Sure, if Sneakers were remade today, the black box would probably just be “in the cloud,” encrypted by a code that only the black box could break. But the beauty of the film’s black box being a piece of hardware is that it operates under the physical logic of a matryoshka doll. It begins as an answering machine on the mathematician’s desk. Later, Martin plucks the valuable contents from it, leaving Cosmo with just the shell of an answering machine. This makes Cosmo (Ben Kingsley) so mad that all he can do is yell “Maaaaaaartyyyyyy!” from his Silicon Valley rooftop as he and his ponytail are enveloped in a swirling Michael Bay-style 360-degree shot. His friend has screwed him again!
Even when Marty hands over the box to the FBI, he saves the essential core chip, the piece that can crack any code and redirect airplanes, or take money from someone’s bank account. And because he holds on to the smallest little Russian doll in the set of nesting black box dolls, the United Negro College fund posts record gains thanks to some large anonymous donations. We have come full circle.
At this point you’re wondering: is it on Netflix instant? Well, no. But I’m sure it could be soon! That’s a “known unknown,” the question of when or if Sneakers will be on Netflix instant. Just like bank account numbers in the film. We know they exist. We just don’t know them. The unknown unknowns are the bank security weaknesses — banks don’t know if they have them or what they are.
Sneakers is chock full of unknown knowns. Namely, anagrams. A turnip cures Elvis: Universal Pictures. Fort Red Border: Robert Redford. Setec Astronomy: TOO MANY SECRETS. The black box is the descrambler of the wildly complex anagrams that make up the internet. It is the ultimate descrambler of unknown knowns. I’ve always thought Scrabble should release a special Sneakers edition featuring Braille letters that would be housed in a small hollow black answering machine, instead of that slate gray plastic sleeve. Which brings me to another very important point: Sneakers foretold the marriage of scrabble and the internet long before Words With Friends.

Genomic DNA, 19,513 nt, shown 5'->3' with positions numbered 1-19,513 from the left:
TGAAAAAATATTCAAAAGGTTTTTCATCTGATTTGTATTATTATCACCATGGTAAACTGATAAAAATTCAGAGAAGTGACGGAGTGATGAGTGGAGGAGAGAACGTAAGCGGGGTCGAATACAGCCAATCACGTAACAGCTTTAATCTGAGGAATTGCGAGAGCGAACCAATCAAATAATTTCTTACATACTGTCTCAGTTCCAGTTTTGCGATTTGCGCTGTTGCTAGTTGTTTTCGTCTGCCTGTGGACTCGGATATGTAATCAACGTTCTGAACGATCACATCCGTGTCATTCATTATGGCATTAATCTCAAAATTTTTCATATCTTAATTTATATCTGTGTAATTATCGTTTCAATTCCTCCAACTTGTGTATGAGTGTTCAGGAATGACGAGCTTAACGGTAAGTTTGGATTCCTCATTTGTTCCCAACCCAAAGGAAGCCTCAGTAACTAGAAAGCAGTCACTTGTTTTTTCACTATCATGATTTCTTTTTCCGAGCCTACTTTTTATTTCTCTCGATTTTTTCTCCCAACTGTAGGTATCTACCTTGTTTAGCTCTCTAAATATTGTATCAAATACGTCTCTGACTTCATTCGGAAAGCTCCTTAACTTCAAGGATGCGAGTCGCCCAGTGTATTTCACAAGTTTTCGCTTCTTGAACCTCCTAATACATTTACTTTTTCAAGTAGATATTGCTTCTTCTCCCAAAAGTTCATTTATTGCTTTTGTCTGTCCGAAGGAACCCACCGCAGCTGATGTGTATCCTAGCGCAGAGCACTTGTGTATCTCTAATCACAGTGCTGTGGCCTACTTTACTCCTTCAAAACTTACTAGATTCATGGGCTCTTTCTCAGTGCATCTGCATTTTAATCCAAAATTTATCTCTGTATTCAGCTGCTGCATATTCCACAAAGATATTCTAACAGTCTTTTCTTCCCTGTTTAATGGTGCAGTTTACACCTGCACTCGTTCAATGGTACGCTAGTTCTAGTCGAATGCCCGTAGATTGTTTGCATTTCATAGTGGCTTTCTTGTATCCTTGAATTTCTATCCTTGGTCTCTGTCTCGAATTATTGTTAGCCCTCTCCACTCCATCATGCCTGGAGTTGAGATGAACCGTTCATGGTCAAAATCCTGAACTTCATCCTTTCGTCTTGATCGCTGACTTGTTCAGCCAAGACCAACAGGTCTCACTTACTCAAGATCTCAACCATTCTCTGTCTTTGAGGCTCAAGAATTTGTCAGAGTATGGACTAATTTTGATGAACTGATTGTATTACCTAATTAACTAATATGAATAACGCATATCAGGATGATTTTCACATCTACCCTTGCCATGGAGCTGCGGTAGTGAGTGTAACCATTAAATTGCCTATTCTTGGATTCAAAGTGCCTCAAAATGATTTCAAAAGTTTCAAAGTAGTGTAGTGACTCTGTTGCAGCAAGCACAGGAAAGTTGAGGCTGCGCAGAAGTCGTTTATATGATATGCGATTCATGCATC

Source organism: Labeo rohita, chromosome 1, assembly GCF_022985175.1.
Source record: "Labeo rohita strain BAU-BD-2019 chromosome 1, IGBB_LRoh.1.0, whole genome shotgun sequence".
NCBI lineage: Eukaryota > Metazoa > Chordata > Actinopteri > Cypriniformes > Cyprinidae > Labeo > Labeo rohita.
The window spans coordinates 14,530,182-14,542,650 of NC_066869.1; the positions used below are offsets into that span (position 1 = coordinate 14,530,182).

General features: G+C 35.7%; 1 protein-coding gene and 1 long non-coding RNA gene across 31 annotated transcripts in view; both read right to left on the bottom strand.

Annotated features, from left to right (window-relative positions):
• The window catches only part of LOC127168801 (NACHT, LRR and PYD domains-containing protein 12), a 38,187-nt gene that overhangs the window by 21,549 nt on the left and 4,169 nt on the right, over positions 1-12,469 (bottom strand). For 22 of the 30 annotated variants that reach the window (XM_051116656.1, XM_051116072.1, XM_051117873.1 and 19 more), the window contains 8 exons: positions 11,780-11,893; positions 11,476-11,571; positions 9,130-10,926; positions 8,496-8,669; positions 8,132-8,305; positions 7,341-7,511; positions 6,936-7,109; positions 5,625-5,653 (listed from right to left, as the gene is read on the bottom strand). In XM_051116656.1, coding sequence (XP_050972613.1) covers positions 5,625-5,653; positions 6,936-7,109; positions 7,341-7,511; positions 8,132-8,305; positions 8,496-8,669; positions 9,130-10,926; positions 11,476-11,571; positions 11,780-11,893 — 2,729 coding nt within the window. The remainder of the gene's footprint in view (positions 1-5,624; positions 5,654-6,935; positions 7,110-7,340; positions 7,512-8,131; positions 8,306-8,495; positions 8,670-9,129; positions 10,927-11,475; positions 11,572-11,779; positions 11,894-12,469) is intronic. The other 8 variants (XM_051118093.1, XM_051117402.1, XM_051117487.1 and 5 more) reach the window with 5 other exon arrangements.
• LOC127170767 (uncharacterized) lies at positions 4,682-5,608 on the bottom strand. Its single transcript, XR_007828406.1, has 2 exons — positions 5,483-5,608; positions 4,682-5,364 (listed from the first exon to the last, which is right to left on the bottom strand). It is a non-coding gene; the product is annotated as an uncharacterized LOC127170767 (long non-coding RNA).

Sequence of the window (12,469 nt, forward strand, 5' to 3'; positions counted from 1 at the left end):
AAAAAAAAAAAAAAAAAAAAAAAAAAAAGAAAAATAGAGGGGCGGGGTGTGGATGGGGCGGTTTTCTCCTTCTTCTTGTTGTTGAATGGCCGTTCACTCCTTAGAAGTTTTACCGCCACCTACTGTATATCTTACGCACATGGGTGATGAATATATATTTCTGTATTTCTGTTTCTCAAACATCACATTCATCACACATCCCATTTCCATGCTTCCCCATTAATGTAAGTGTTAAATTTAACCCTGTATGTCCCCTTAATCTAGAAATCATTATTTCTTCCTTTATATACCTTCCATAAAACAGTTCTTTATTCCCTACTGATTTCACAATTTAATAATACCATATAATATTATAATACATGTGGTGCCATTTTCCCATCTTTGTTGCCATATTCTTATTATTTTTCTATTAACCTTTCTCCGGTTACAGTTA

But my favorite scene doesn’t feature any memorable lines or anagram rearrangement suspense. It’s when Martin gets dumped by his kidnappers from a car on Russian Hill at dawn. He collects himself and begins walking, hands in his trench coat pockets. He has just endured a brutal evening of cheap shots, blindfolds, and car trunks, but for the first time in the past 12 hours, he actually knows where he is. And so does the viewer, because Redford has been conveniently deposited onto the pavement at an intersection where we can recognize Alcatraz to the north and Coit Tower to the east. He has placed himself, but what is his name? Is it Martin Brice or Martin Bishop? Is anywhere safe anymore?
I know what you’re thinking. And I would love to lend you the DVD. I will lend you the DVD, as soon as I find it or get a new one. See, a couple weeks ago I lost it. This DVD was one of the first things I ever bought on Amazon. In the past decade I’ve taken it everywhere with me, played it in a hundred DVD players and at least four laptops in half a dozen countries. It passed through so many hands that it slowly shed its housing, like the Black Box itself. The original DVD plastic snap case? Gone. Its replacement, a repurposed plastic sleeve plucked from an old Case Logic CD binder? Gone. When it went missing it was just a loose disc wading between receipts and gum wrappers in my shoulder bag, so scratched up it was barely useful as a reflective surface. And now my computer doesn’t even have a CD drive anymore. But I’m sure it’ll show up. At this point the location of the DVD is something like an unknown known, you know?
Martin Mulkeen is a contributor to This Recording. This is his first appearance in these pages. He is a writer living in Brooklyn. He twitters here.